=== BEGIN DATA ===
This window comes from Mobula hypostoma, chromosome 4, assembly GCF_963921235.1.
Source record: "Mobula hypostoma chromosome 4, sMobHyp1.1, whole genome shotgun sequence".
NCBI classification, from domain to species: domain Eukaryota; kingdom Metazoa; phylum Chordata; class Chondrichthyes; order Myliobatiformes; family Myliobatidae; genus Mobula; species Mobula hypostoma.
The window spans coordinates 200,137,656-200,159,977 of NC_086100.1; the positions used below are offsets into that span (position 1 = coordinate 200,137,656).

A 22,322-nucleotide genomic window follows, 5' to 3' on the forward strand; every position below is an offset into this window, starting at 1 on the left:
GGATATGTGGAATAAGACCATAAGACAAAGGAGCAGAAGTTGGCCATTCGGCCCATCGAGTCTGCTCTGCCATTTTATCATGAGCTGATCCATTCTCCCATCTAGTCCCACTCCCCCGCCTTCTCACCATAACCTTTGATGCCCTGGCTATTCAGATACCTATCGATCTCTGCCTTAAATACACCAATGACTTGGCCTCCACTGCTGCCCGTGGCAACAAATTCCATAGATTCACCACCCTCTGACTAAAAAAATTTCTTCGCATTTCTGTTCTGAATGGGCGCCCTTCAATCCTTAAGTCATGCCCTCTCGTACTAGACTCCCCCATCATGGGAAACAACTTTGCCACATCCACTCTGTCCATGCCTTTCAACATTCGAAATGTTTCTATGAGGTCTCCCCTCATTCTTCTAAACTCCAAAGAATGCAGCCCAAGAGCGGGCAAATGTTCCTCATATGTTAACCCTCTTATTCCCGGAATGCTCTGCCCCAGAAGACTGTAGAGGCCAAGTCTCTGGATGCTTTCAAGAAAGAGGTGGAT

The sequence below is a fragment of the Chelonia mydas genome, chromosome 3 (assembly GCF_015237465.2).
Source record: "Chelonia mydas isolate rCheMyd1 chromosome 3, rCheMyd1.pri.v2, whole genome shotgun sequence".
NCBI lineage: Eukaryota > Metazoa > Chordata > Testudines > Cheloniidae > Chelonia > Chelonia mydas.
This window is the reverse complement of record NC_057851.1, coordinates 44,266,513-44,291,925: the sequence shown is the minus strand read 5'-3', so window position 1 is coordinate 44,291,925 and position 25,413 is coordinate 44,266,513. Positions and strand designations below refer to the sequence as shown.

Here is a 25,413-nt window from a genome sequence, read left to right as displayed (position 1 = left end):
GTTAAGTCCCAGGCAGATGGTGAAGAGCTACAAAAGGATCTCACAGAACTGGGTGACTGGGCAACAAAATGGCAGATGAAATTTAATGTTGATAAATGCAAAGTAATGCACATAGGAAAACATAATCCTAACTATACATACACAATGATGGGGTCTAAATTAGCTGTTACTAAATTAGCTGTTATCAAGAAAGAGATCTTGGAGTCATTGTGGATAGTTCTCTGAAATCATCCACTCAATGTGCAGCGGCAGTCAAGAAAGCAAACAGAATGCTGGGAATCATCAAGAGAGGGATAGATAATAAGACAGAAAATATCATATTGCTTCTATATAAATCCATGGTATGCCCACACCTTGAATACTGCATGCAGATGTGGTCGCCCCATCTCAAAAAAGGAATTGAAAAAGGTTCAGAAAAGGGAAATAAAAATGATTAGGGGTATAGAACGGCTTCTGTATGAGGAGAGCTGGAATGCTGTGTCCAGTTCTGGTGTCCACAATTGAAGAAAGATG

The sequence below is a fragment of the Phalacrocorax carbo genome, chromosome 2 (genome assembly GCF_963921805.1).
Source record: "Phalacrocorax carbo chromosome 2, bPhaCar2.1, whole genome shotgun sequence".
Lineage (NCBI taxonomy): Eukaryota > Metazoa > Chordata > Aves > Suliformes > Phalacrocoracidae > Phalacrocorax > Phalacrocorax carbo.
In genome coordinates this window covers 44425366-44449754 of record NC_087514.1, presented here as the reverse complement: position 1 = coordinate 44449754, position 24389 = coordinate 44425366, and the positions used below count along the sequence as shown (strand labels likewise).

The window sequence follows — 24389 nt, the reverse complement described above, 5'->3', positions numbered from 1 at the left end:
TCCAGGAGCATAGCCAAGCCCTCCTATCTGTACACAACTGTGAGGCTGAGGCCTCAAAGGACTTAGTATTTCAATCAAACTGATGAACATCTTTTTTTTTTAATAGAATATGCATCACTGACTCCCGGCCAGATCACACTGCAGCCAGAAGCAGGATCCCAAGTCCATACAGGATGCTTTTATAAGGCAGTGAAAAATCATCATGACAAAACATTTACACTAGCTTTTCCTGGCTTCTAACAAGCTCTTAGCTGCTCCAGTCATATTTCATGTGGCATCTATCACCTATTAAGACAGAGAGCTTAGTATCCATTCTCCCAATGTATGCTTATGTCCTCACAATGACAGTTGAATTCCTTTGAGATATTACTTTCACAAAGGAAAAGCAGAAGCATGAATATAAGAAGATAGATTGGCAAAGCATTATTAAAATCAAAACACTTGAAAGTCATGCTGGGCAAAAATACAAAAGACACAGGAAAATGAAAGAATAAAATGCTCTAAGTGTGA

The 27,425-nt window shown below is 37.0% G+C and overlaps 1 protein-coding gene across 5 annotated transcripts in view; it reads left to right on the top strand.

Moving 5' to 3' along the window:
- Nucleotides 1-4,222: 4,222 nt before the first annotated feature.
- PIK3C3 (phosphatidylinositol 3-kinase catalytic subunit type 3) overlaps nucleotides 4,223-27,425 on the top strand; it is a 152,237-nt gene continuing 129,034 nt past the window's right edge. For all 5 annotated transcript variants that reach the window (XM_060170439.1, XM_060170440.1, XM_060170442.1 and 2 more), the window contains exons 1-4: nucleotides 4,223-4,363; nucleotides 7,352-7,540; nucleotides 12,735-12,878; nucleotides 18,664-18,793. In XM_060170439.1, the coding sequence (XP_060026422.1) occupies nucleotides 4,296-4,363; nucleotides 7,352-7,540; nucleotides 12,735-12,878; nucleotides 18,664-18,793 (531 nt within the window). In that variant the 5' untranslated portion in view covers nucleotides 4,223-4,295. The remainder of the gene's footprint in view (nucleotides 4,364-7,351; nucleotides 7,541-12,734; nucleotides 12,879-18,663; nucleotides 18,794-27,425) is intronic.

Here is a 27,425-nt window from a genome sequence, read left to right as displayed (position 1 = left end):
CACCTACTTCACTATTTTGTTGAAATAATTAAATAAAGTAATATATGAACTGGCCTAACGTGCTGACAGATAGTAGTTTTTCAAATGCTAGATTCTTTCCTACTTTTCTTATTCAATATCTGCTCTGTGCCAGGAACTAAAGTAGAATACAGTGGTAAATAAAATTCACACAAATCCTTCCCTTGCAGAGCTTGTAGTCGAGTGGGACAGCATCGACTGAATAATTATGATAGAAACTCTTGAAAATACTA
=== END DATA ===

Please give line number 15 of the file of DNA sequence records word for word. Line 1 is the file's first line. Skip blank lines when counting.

Lineage (NCBI taxonomy): Eukaryota > Metazoa > Chordata > Aves > Suliformes > Phalacrocoracidae > Phalacrocorax > Phalacrocorax carbo.